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Rural areas struggle with COVID-19 vaccination rates

Published: Dec. 16, 2021 at 6:30 PM EST
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MINGO COUNTY, W.Va. (WSAZ) - Many rural areas of West Virginia continue to struggle to vaccinate people against COVID-19 one year after the shots first became available.

Mingo County has the lowest vaccination rate in the state, according to the West Virginia DHHR COVID-19 Dashboard, with only 28% of the county’s population fully vaccinated.

Health Department Director Keith Blankenship said that number is likely slightly higher than it appears because many people in the Williamson area got vaccinated across the border in Kentucky. However, many people have decided they will never get a COVID-19 shot for religious reasons or because they are unable to miss work for possible side effects. He said there is also a number of residents that do not trust the vaccine after seeing conspiracy theories on the internet.

“The goal for herd immunity is to get close to 70 percent, and we realize we’re way below that,” Blankenship said. “But, at the same time, it’s a personal choice whether you get vaccinated or not get vaccinated. We honor those people’s choices, but we make it available. We’re at every location we can get to, and I don’t think there’s a person in Mingo County who wants the vaccine not been able to get the vaccine.”

The Mingo County Health Department is holding mobile COVID-19 vaccination clinics at least four days per week now, Blankenship said. The goal is to reach as many people as possible, but they also spend a lot of time educating people about the safety and effectiveness of the COVID-19 vaccines.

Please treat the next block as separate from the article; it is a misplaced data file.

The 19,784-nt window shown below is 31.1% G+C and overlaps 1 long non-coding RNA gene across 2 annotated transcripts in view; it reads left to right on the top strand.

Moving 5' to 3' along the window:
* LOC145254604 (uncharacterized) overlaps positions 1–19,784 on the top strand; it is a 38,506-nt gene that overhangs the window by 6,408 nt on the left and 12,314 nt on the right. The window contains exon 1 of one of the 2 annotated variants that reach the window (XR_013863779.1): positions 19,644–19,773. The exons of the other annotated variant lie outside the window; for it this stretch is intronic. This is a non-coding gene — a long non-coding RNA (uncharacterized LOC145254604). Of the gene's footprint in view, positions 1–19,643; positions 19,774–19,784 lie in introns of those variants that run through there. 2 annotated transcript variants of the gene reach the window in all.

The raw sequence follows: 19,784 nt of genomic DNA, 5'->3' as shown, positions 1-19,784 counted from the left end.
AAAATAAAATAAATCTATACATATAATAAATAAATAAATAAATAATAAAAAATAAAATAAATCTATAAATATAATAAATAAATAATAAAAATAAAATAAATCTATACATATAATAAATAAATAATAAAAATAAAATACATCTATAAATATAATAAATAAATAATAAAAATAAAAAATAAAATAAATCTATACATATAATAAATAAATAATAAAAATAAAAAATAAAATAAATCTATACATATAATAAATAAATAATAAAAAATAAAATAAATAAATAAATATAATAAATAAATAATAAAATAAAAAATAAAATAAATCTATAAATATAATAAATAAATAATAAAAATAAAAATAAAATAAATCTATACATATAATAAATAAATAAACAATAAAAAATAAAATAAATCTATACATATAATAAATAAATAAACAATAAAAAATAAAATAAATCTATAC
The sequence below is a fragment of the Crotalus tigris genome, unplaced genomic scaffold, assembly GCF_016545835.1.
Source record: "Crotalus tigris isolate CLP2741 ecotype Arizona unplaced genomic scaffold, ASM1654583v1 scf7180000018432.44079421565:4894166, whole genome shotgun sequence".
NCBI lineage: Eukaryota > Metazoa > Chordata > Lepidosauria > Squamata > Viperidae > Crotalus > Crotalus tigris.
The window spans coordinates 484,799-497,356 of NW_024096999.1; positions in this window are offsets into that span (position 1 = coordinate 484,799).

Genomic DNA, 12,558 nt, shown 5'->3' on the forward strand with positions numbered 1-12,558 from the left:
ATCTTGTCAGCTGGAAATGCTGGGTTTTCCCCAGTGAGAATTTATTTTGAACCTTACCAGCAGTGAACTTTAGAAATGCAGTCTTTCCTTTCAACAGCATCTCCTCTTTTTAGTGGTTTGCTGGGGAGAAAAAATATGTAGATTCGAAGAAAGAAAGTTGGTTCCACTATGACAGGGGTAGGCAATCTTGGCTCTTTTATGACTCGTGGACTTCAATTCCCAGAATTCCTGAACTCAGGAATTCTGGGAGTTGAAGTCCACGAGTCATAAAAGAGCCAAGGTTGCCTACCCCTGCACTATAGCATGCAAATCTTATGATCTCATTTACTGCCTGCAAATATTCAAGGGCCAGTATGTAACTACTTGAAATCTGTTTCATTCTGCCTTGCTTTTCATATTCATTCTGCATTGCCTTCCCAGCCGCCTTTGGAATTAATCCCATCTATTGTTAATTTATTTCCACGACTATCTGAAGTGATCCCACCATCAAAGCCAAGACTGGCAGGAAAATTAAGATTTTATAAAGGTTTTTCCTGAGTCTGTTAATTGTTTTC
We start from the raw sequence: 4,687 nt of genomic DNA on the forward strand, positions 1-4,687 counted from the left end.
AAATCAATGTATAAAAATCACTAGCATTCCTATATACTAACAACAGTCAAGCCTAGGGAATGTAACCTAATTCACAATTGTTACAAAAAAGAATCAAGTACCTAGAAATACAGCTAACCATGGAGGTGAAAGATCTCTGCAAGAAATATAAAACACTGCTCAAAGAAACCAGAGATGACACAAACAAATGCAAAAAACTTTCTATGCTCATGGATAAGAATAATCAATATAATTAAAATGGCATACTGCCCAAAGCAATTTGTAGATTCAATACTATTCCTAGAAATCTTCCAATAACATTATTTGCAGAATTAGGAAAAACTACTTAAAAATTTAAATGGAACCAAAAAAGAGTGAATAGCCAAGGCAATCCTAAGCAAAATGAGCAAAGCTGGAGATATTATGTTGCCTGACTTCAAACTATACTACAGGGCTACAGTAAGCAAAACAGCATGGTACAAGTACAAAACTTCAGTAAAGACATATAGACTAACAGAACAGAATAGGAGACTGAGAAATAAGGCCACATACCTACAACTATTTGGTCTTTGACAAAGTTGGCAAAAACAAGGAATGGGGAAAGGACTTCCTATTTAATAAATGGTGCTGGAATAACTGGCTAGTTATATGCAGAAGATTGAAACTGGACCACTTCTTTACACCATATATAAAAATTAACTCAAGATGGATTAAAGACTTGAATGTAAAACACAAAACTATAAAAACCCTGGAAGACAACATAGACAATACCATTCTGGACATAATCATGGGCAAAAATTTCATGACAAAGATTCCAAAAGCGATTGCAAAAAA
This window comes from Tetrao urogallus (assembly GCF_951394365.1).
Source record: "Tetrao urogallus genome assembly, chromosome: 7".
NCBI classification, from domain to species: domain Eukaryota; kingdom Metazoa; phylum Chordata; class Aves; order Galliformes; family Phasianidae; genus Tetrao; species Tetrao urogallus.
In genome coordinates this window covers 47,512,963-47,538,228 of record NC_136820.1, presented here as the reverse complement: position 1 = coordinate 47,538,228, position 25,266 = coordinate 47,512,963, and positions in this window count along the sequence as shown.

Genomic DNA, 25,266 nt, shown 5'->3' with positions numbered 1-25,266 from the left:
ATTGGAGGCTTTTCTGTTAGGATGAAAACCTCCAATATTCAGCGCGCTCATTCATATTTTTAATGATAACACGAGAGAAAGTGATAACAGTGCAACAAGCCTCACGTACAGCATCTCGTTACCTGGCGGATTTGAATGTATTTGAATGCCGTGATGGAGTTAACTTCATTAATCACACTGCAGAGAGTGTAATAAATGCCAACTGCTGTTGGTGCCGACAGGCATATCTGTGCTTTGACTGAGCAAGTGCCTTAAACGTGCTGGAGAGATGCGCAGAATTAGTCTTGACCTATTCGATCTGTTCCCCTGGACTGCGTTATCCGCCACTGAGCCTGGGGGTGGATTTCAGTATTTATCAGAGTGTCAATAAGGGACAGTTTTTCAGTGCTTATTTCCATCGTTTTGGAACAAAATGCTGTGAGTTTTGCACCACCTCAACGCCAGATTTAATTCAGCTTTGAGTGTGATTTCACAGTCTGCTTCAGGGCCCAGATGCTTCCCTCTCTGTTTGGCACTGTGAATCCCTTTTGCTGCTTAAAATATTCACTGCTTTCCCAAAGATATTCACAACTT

With an average of only four people becoming fully vaccinated each day during the past week, Blankenship said the Department has to throw vials of the life-saving vaccine in the trash almost every day because they have to be opened but do not get fully used.

Gov. Jim Justice said the state is trying to change that trend with a number of advertising campaigns, but he is not willing to create any vaccine mandates that would increase the vaccination rate.

“I am going out all the time,” Justice said about helping rural areas of the state. “All different days of the week I am out with Babydog doing this or doing that. Now, we are going to do a thing that we just announced with our senior centers. All you can do is just think of it this way, if in Mingo County we only got five people, that’s five people. That’s all there is to it. You’ve got to absolutely know that without any question we’ll try anything to get more and more and more people.”

There are still a number of people in Mingo County who do not believe Gov. Justice’s message, including Josh Bandy. He said there is not enough information available about the vaccine yet and it is unclear what it will do to you years down the line.

“I wonder why the government is pushing it so hard,” Bandy said. “I don’t think they should be able to mandate people to take it. I mean, why are they pushing it so hard? To give it to us? I don’t understand it.”

“I think my immune system will take care of it,” Josh Bandy said. “And like for the older people, I think they should get it because their immune system might not be as good as mine. I’m just against it, period.”

It’s people like Bandy that Blankenship is concerned about getting the virus if there is another spike in cases this winter. He said the county has already seen an increase in cases after the Thanksgiving holiday, but he is also grateful there has been a slight increase in vaccinations during the past couple of weeks with people concerned about getting sick while gathering with their families.

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